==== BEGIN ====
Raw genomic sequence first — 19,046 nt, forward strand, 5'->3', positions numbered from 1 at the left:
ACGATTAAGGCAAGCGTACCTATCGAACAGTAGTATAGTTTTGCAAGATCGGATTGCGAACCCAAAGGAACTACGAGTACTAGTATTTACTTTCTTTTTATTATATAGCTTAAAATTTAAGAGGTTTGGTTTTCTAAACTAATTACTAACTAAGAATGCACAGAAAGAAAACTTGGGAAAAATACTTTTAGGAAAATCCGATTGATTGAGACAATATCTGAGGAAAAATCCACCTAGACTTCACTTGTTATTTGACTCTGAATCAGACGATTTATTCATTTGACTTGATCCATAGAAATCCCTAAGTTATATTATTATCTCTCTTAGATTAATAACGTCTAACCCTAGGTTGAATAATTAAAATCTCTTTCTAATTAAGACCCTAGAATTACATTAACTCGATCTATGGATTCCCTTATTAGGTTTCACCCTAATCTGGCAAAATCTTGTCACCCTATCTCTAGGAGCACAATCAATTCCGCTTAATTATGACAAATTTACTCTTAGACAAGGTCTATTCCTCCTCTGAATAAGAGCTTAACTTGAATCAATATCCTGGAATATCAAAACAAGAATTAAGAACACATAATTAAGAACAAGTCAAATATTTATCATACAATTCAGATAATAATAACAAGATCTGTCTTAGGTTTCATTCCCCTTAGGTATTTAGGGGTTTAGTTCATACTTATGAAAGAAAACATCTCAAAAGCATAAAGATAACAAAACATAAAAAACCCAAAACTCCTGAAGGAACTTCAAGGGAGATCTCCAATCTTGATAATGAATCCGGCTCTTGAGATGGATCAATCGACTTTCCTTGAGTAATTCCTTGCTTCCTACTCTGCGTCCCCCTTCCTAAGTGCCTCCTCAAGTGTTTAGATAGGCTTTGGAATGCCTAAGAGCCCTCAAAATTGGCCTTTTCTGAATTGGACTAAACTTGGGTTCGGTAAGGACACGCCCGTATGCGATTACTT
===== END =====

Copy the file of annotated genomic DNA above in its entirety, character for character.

Raw genomic sequence first — 19,046 nt, forward strand, 5'->3', positions numbered from 1 at the left:
ACGATTAAGGCAAGCGTACCTATCGAACAGTAGTATAGTTTTGCAAGATCGGATTGCGAACCCAAAGGAACTACGAGTACTAGTATTTACTTTCTTTTTATTATATAGCTTAAAATTTAAGAGGTTTGGTTTTCTAAACTAATTACTAACTAAGAATGCACAGAAAGAAAACTTGGGAAAAATACTTTTAGGAAAATCCGATTGATTGAGACAATATCTGAGGAAAAATCCACCTAGACTTCACTTGTTATTTGACTCTGAATCAGACGATTTATTCATTTGACTTGATCCATAGAAATCCCTAAGTTATATTATTATCTCTCTTAGATTAATAACGTCTAACCCTAGGTTGAATAATTAAAATCTCTTTCTAATTAAGACCCTAGAATTACATTAACTCGATCTATGGATTCCCTTATTAGGTTTCACCCTAATCTGGCAAAATCTTGTCACCCTATCTCTAGGAGCACAATCAATTCCGCTTAATTATGACAAATTTACTCTTAGACAAGGTCTATTCCTCCTCTGAATAAGAGCTTAACTTGAATCAATATCCTGGAATATCAAAACAAGAATTAAGAACACATAATTAAGAACAAGTCAAATATTTATCATACAATTCAGATAATAATAACAAGATCTGTCTTAGGTTTCATTCCCCTTAGGTATTTAGGGGTTTAGTTCATACTTATGAAAGAAAACATCTCAAAAGCATAAAGATAACAAAACATAAAAAACCCAAAACTCCTGAAGGAACTTCAAGGGAGATCTCCAATCTTGATAATGAATCCGGCTCTTGAGATGGATCAATCGACTTTCCTTGAGTAATTCCTTGCTTCCTACTCTGCGTCCCCCTTCCTAAGTGCCTCCTCAAGTGTTTAGATAGGCTTTGGAATGCCTAAGAGCCCTCAAAATTGGCCTTTTCTGAATTGGACTAAACTTGGGTTCGGTAAGGACACGCCCGTATGCGATTACTT